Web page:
I believe that deserves repeating. I won't post that brilliant but over-quoted "they came for the ___ and I did not speak out" ... er, quote, but I'll be thinking it.
The quotation is generally attributed to Martin Niemoller, a Lutheran minister in Germany before, during and after the Third Reich.
Niemoller, who held Jews responsible for the crucifixion and believed they wielded excessive influence in the Weimar Republic, was an early supporter of the Nazi party and Adolph Hitler. Though he broke with the party shortly after Hitler ascended to Chancellor, his differences with the regime were over its interference with church doctrine and operation, rather than its oppression of Jews, socialists, communists, political critics, modernists, and other "undesirables," or its military aggression. These aspects of Naziism not only little troubled Niemoller's conscience, but elicited his support.
Niemoller's ecclesiastical differences with Hitler landed him in Sachsenhausen in 1938. Even this was not enough to cure Niemoller of his admiration for the Nazis' secular policies, however, as he offered himself for military service when Germany invaded Poland in 1939. The offer was rejected, and Niemoller remained in concentration camps for the remainder of the war. At some point in his incarceration, Niemoller had his "come to Jesus moment" after the accretion of his own sufferings and those of Jewish inmates finally persuaded him to change his views.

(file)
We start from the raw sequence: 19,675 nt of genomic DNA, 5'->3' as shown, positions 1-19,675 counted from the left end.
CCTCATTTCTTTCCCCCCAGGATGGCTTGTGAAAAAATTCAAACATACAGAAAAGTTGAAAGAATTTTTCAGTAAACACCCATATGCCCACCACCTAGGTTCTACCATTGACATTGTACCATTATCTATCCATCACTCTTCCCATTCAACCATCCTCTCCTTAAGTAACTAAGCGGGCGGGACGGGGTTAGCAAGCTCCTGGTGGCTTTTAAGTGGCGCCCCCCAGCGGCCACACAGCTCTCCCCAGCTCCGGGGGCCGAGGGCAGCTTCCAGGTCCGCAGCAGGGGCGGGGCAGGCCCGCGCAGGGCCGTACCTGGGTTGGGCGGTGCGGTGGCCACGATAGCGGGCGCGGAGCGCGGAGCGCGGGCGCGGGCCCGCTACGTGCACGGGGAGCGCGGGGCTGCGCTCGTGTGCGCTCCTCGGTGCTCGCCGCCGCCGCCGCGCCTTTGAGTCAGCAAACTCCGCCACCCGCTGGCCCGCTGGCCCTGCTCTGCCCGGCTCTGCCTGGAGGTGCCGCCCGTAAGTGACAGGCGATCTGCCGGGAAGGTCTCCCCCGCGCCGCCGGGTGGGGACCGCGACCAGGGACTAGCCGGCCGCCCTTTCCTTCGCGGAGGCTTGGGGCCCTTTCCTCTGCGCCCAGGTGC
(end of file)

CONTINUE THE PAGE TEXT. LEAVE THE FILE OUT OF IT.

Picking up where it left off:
Well, better late than never, they say.
My own favorite German poem was actually written in English and goes, in part, like this:
Oh, show me the way to the next whisky bar,
Oh, don't ask why; oh, don't ask why.
For if we don't find the next whisky bar,
I tell you we must die, I tell you we must die,
I tell you we must die, I tell you we must die.
-- Bertolt Brecht.